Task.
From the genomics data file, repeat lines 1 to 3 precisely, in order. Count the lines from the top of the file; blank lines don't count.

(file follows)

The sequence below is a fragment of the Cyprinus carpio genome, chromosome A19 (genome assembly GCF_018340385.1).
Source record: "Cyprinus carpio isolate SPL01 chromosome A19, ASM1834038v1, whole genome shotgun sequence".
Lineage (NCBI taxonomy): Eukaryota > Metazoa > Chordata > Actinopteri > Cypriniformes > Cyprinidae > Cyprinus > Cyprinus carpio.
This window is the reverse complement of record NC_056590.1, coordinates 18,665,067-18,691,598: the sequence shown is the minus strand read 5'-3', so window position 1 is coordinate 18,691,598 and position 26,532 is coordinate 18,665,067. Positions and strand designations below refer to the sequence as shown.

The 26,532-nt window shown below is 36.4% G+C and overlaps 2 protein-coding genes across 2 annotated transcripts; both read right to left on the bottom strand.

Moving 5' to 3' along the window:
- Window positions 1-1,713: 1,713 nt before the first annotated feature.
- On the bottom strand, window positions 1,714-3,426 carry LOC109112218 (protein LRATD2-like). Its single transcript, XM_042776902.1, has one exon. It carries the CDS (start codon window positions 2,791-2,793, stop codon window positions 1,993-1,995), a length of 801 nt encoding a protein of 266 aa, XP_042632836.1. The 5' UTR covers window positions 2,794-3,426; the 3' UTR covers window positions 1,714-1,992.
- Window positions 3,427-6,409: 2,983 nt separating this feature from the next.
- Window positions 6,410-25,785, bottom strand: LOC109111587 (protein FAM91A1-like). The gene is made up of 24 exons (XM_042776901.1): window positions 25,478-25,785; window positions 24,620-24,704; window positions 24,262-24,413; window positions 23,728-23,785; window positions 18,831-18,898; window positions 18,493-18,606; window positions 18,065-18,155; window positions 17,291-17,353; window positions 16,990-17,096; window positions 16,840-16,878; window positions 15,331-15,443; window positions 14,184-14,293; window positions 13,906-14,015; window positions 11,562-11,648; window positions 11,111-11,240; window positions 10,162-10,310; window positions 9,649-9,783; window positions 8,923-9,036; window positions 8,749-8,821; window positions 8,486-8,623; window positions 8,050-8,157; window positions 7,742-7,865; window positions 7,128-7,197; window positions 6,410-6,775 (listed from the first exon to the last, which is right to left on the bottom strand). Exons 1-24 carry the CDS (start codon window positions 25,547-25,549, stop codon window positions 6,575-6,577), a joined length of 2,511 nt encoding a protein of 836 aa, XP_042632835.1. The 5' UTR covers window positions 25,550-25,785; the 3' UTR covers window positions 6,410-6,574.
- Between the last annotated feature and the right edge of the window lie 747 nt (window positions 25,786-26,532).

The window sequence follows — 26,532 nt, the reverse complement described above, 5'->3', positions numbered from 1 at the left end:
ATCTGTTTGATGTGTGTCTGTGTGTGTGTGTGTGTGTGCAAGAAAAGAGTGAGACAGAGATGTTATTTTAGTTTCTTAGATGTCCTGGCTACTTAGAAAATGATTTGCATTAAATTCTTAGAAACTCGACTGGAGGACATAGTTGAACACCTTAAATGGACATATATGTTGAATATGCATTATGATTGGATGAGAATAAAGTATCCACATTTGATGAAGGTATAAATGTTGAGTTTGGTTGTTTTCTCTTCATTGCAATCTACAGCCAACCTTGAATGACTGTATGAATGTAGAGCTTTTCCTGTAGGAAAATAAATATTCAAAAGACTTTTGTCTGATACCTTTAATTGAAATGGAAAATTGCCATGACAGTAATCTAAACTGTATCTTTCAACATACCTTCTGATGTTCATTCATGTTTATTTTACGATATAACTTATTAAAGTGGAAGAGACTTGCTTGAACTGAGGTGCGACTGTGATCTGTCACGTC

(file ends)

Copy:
The sequence below is a fragment of the Cyprinus carpio genome, chromosome A19 (genome assembly GCF_018340385.1).
Source record: "Cyprinus carpio isolate SPL01 chromosome A19, ASM1834038v1, whole genome shotgun sequence".
Lineage (NCBI taxonomy): Eukaryota > Metazoa > Chordata > Actinopteri > Cypriniformes > Cyprinidae > Cyprinus > Cyprinus carpio.